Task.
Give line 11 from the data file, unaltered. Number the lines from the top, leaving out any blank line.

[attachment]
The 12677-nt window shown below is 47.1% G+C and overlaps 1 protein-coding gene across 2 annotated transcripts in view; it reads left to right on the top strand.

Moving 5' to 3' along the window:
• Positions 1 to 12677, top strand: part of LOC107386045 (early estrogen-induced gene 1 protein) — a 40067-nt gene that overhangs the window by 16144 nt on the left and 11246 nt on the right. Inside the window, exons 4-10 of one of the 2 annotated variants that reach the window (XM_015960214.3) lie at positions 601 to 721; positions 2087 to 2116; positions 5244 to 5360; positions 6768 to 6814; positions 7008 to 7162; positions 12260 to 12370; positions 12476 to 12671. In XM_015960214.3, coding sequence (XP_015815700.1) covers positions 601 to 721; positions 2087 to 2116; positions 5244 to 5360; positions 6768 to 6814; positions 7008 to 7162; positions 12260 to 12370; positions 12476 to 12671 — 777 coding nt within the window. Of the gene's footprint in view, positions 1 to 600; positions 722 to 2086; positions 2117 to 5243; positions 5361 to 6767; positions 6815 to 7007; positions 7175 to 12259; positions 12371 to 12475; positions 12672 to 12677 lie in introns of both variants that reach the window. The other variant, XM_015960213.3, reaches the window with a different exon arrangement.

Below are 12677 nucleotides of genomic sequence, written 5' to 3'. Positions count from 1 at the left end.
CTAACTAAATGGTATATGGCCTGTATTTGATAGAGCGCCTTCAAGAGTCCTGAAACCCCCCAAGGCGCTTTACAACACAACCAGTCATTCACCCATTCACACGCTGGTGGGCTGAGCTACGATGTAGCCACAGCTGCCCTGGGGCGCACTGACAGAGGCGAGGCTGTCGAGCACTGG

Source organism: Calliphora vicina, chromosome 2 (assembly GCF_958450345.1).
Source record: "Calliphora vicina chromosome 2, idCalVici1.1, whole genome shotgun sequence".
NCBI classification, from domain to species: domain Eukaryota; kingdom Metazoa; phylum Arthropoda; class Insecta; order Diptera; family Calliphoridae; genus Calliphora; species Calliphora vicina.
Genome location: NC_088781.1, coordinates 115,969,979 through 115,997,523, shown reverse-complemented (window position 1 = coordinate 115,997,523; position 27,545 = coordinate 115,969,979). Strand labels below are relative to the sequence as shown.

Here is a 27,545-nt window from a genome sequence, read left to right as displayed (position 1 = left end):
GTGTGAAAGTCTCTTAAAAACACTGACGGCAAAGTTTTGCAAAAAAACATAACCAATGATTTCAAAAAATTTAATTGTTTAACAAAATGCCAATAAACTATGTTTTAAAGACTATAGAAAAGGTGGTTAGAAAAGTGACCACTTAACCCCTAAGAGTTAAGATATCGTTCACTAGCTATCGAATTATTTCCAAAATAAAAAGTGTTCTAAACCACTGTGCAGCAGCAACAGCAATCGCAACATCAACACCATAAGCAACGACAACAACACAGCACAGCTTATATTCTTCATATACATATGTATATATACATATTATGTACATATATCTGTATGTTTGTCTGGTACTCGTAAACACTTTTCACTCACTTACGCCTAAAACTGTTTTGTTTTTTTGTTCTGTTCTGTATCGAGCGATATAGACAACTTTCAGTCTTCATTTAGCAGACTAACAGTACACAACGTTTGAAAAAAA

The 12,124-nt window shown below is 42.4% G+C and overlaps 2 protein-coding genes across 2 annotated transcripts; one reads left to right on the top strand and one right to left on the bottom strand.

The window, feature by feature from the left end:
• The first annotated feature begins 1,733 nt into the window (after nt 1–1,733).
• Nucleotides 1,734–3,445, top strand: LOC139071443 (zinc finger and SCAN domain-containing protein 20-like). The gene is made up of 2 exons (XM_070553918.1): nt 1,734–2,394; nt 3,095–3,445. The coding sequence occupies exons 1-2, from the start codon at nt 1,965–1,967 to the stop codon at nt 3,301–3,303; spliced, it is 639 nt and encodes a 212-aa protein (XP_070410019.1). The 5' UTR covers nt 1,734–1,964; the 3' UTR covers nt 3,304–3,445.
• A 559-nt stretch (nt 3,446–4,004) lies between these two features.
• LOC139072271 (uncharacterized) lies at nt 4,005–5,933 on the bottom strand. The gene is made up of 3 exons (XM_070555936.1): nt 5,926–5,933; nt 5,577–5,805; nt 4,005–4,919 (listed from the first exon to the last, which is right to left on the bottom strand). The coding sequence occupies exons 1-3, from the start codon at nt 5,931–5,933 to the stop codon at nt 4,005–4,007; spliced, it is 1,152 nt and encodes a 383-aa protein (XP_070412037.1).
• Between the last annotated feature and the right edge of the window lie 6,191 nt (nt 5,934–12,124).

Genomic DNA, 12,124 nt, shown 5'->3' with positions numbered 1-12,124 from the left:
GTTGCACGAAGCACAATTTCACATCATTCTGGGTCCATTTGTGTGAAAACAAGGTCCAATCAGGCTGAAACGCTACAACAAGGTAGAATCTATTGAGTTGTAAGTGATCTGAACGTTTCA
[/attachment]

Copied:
GTGTGAAAGTCTCTTAAAAACACTGACGGCAAAGTTTTGCAAAAAAACATAACCAATGATTTCAAAAAATTTAATTGTTTAACAAAATGCCAATAAACTATGTTTTAAAGACTATAGAAAAGGTGGTTAGAAAAGTGACCACTTAACCCCTAAGAGTTAAGATATCGTTCACTAGCTATCGAATTATTTCCAAAATAAAAAGTGTTCTAAACCACTGTGCAGCAGCAACAGCAATCGCAACATCAACACCATAAGCAACGACAACAACACAGCACAGCTTATATTCTTCATATACATATGTATATATACATATTATGTACATATATCTGTATGTTTGTCTGGTACTCGTAAACACTTTTCACTCACTTACGCCTAAAACTGTTTTGTTTTTTTGTTCTGTTCTGTATCGAGCGATATAGACAACTTTCAGTCTTCATTTAGCAGACTAACAGTACACAACGTTTGAAAAAAA